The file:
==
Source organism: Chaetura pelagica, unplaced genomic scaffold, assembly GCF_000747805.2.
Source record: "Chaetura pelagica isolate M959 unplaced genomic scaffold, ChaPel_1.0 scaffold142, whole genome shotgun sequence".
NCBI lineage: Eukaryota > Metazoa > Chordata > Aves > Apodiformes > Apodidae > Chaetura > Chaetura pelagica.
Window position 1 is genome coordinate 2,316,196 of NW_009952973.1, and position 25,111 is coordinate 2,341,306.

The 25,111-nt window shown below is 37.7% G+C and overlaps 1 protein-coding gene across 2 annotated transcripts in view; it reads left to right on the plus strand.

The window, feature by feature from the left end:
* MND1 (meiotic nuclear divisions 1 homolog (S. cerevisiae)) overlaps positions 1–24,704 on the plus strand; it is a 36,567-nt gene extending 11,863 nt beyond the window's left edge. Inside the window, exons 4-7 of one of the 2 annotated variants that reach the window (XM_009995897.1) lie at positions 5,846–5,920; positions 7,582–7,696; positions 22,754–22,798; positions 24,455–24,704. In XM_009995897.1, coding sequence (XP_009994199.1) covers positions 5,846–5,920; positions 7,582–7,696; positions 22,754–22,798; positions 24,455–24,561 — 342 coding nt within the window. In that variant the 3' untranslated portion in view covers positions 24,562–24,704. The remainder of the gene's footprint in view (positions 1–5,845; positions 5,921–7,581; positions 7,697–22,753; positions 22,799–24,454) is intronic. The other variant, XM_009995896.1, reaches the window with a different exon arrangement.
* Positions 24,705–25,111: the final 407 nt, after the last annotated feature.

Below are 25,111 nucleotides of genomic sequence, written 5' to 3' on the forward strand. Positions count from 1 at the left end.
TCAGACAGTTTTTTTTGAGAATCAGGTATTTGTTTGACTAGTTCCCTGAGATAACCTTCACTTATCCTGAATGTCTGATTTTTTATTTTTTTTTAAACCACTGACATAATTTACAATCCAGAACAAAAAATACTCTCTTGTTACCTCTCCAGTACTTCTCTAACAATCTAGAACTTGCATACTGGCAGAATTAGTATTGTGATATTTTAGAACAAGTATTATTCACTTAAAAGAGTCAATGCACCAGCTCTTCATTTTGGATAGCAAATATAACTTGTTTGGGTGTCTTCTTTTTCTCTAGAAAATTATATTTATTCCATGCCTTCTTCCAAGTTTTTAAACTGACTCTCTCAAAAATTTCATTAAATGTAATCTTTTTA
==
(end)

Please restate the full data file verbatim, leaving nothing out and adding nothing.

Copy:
Source organism: Chaetura pelagica, unplaced genomic scaffold, assembly GCF_000747805.2.
Source record: "Chaetura pelagica isolate M959 unplaced genomic scaffold, ChaPel_1.0 scaffold142, whole genome shotgun sequence".
NCBI lineage: Eukaryota > Metazoa > Chordata > Aves > Apodiformes > Apodidae > Chaetura > Chaetura pelagica.
Window position 1 is genome coordinate 2,316,196 of NW_009952973.1, and position 25,111 is coordinate 2,341,306.

The 25,111-nt window shown below is 37.7% G+C and overlaps 1 protein-coding gene across 2 annotated transcripts in view; it reads left to right on the plus strand.

The window, feature by feature from the left end:
* MND1 (meiotic nuclear divisions 1 homolog (S. cerevisiae)) overlaps positions 1–24,704 on the plus strand; it is a 36,567-nt gene extending 11,863 nt beyond the window's left edge. Inside the window, exons 4-7 of one of the 2 annotated variants that reach the window (XM_009995897.1) lie at positions 5,846–5,920; positions 7,582–7,696; positions 22,754–22,798; positions 24,455–24,704. In XM_009995897.1, coding sequence (XP_009994199.1) covers positions 5,846–5,920; positions 7,582–7,696; positions 22,754–22,798; positions 24,455–24,561 — 342 coding nt within the window. In that variant the 3' untranslated portion in view covers positions 24,562–24,704. The remainder of the gene's footprint in view (positions 1–5,845; positions 5,921–7,581; positions 7,697–22,753; positions 22,799–24,454) is intronic. The other variant, XM_009995896.1, reaches the window with a different exon arrangement.
* Positions 24,705–25,111: the final 407 nt, after the last annotated feature.

Below are 25,111 nucleotides of genomic sequence, written 5' to 3' on the forward strand. Positions count from 1 at the left end.
TCAGACAGTTTTTTTTGAGAATCAGGTATTTGTTTGACTAGTTCCCTGAGATAACCTTCACTTATCCTGAATGTCTGATTTTTTATTTTTTTTTAAACCACTGACATAATTTACAATCCAGAACAAAAAATACTCTCTTGTTACCTCTCCAGTACTTCTCTAACAATCTAGAACTTGCATACTGGCAGAATTAGTATTGTGATATTTTAGAACAAGTATTATTCACTTAAAAGAGTCAATGCACCAGCTCTTCATTTTGGATAGCAAATATAACTTGTTTGGGTGTCTTCTTTTTCTCTAGAAAATTATATTTATTCCATGCCTTCTTCCAAGTTTTTAAACTGACTCTCTCAAAAATTTCATTAAATGTAATCTTTTTA